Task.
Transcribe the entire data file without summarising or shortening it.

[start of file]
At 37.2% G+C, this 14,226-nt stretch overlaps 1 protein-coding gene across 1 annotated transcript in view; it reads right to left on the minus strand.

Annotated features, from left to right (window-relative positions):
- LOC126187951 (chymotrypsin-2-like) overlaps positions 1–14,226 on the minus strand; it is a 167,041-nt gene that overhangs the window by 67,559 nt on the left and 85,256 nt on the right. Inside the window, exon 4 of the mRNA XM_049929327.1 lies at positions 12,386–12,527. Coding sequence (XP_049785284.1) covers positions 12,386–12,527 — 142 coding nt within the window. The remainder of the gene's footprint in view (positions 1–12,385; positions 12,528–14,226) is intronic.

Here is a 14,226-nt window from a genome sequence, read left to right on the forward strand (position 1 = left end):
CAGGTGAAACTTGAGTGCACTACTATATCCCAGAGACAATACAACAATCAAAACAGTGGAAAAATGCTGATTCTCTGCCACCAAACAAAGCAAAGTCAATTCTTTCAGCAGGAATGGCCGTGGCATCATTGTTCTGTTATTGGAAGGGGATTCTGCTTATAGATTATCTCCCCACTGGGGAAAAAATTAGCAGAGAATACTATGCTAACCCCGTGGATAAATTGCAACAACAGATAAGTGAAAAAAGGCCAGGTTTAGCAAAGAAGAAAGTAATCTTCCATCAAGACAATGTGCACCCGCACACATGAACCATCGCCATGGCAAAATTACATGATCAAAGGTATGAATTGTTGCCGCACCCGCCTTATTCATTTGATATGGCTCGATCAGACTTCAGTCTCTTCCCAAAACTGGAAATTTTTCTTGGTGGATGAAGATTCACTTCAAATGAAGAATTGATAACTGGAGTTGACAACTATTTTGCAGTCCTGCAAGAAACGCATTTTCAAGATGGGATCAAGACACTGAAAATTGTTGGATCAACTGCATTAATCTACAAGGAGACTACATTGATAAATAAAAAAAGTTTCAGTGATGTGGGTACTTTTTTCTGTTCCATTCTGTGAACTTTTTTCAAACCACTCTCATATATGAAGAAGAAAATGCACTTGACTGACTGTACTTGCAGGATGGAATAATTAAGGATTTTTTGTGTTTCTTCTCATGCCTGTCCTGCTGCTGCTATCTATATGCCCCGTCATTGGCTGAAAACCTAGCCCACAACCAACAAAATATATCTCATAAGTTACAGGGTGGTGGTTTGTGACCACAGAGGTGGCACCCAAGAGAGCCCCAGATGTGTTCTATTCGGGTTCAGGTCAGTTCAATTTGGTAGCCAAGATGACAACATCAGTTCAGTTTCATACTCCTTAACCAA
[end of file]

At 37.2% G+C, this 14,226-nt stretch overlaps 1 protein-coding gene across 1 annotated transcript in view; it reads right to left on the minus strand.

Annotated features, from left to right (window-relative positions):
- LOC126187951 (chymotrypsin-2-like) overlaps positions 1–14,226 on the minus strand; it is a 167,041-nt gene that overhangs the window by 67,559 nt on the left and 85,256 nt on the right. Inside the window, exon 4 of the mRNA XM_049929327.1 lies at positions 12,386–12,527. Coding sequence (XP_049785284.1) covers positions 12,386–12,527 — 142 coding nt within the window. The remainder of the gene's footprint in view (positions 1–12,385; positions 12,528–14,226) is intronic.

Here is a 14,226-nt window from a genome sequence, read left to right on the forward strand (position 1 = left end):
CAGGTGAAACTTGAGTGCACTACTATATCCCAGAGACAATACAACAATCAAAACAGTGGAAAAATGCTGATTCTCTGCCACCAAACAAAGCAAAGTCAATTCTTTCAGCAGGAATGGCCGTGGCATCATTGTTCTGTTATTGGAAGGGGATTCTGCTTATAGATTATCTCCCCACTGGGGAAAAAATTAGCAGAGAATACTATGCTAACCCCGTGGATAAATTGCAACAACAGATAAGTGAAAAAAGGCCAGGTTTAGCAAAGAAGAAAGTAATCTTCCATCAAGACAATGTGCACCCGCACACATGAACCATCGCCATGGCAAAATTACATGATCAAAGGTATGAATTGTTGCCGCACCCGCCTTATTCATTTGATATGGCTCGATCAGACTTCAGTCTCTTCCCAAAACTGGAAATTTTTCTTGGTGGATGAAGATTCACTTCAAATGAAGAATTGATAACTGGAGTTGACAACTATTTTGCAGTCCTGCAAGAAACGCATTTTCAAGATGGGATCAAGACACTGAAAATTGTTGGATCAACTGCATTAATCTACAAGGAGACTACATTGATAAATAAAAAAAGTTTCAGTGATGTGGGTACTTTTTTCTGTTCCATTCTGTGAACTTTTTTCAAACCACTCTCATATATGAAGAAGAAAATGCACTTGACTGACTGTACTTGCAGGATGGAATAATTAAGGATTTTTTGTGTTTCTTCTCATGCCTGTCCTGCTGCTGCTATCTATATGCCCCGTCATTGGCTGAAAACCTAGCCCACAACCAACAAAATATATCTCATAAGTTACAGGGTGGTGGTTTGTGACCACAGAGGTGGCACCCAAGAGAGCCCCAGATGTGTTCTATTCGGGTTCAGGTCAGTTCAATTTGGTAGCCAAGATGACAACATCAGTTCAGTTTCATACTCCTTAACCAA